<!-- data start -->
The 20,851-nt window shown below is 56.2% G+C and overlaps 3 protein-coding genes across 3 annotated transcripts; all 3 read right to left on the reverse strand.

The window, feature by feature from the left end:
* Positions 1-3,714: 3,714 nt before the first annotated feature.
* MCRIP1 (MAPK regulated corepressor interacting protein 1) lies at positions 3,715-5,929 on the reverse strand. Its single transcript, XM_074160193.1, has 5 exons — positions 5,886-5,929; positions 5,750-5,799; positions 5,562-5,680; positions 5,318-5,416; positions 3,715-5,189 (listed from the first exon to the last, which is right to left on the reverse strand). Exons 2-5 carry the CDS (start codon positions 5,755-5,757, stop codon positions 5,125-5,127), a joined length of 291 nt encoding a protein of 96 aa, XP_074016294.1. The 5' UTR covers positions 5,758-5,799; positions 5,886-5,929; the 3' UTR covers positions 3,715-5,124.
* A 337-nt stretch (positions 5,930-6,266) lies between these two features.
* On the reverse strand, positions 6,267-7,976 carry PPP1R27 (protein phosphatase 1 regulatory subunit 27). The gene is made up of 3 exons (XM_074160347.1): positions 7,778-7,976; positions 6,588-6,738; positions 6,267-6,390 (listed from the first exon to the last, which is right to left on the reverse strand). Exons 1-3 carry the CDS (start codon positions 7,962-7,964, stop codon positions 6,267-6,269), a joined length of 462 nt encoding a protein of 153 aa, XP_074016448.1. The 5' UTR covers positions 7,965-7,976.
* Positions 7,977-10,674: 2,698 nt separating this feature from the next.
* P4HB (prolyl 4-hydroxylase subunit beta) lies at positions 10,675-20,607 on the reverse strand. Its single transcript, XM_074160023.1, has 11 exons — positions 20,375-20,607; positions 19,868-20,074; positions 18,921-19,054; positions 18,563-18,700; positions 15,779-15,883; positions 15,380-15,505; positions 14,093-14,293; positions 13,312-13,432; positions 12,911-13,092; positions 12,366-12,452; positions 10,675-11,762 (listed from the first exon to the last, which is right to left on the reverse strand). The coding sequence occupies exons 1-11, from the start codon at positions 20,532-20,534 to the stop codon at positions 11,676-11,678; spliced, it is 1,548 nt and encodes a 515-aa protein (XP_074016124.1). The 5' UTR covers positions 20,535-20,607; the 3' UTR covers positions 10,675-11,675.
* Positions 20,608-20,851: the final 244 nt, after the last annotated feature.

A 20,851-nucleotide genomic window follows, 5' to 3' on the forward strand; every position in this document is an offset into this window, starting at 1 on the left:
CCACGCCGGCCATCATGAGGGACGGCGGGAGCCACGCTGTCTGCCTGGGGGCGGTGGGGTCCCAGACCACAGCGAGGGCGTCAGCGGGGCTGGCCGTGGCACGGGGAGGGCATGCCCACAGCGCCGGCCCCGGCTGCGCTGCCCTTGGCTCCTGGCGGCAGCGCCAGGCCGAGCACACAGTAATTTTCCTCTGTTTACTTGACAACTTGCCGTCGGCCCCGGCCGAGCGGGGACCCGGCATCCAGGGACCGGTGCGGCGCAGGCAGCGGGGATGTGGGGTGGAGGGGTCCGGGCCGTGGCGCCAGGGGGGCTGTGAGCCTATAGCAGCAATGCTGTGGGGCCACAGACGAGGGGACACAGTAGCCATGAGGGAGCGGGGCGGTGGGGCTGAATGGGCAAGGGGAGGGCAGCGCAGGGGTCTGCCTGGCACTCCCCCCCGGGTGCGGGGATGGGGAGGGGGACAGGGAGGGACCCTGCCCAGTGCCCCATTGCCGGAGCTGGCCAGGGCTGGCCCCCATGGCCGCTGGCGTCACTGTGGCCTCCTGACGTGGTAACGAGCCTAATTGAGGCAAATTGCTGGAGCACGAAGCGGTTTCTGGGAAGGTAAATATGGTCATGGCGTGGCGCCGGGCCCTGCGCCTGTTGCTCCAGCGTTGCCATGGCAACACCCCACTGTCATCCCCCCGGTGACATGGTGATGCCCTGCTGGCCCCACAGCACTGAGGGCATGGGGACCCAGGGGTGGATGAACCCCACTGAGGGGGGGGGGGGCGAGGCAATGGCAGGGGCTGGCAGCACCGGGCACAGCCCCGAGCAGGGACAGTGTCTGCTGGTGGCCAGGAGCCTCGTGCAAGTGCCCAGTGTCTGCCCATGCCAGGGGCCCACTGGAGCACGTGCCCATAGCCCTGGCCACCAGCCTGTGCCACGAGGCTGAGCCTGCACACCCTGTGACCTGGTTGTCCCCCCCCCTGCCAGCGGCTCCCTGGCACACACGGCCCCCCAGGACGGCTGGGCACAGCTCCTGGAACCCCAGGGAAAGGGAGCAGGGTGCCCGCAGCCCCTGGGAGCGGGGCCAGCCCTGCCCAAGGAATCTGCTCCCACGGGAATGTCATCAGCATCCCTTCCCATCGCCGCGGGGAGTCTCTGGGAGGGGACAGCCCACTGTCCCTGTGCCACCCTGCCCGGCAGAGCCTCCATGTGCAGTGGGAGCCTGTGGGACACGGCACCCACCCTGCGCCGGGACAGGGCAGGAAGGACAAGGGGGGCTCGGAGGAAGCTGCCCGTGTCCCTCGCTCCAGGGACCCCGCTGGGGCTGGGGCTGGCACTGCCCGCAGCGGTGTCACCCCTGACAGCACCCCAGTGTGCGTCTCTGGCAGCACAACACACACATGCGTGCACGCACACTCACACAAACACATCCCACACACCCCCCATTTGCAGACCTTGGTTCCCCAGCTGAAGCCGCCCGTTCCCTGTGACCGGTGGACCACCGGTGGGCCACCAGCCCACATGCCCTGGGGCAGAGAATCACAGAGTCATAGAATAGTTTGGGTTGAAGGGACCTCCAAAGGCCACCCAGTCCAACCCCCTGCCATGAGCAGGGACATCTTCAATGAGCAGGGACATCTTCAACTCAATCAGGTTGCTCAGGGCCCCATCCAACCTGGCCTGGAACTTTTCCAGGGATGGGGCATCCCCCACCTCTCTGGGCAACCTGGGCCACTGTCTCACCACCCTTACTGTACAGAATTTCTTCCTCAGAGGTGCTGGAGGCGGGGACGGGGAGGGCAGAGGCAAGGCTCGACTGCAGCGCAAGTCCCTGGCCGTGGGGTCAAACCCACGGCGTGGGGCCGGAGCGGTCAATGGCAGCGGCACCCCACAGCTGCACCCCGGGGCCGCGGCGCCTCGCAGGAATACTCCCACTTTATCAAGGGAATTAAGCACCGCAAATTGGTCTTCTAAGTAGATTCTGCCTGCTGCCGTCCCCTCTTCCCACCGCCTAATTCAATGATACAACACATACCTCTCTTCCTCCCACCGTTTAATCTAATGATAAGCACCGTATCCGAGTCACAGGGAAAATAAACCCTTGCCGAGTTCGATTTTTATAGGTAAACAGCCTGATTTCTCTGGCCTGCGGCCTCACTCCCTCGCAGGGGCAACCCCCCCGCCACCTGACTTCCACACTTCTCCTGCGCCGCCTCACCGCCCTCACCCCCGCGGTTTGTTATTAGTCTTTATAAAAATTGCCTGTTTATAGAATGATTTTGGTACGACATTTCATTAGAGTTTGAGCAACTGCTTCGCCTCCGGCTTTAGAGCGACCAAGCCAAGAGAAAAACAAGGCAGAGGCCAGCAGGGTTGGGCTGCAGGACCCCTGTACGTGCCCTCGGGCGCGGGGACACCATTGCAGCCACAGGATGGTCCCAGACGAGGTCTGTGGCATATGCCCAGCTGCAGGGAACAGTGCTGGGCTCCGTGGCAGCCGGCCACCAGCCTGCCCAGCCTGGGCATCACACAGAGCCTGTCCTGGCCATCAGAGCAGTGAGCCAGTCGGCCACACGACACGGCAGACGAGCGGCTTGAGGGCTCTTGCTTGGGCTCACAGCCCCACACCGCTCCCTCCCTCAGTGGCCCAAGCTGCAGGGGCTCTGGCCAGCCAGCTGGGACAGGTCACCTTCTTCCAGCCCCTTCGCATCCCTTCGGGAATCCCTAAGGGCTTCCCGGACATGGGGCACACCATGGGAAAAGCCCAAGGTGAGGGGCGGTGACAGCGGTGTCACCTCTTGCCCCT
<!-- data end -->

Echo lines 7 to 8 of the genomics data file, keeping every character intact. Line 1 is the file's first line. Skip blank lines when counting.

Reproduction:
* Positions 7,977-10,674: 2,698 nt separating this feature from the next.
* P4HB (prolyl 4-hydroxylase subunit beta) lies at positions 10,675-20,607 on the reverse strand. Its single transcript, XM_074160023.1, has 11 exons — positions 20,375-20,607; positions 19,868-20,074; positions 18,921-19,054; positions 18,563-18,700; positions 15,779-15,883; positions 15,380-15,505; positions 14,093-14,293; positions 13,312-13,432; positions 12,911-13,092; positions 12,366-12,452; positions 10,675-11,762 (listed from the first exon to the last, which is right to left on the reverse strand). The coding sequence occupies exons 1-11, from the start codon at positions 20,532-20,534 to the stop codon at positions 11,676-11,678; spliced, it is 1,548 nt and encodes a 515-aa protein (XP_074016124.1). The 5' UTR covers positions 20,535-20,607; the 3' UTR covers positions 10,675-11,675.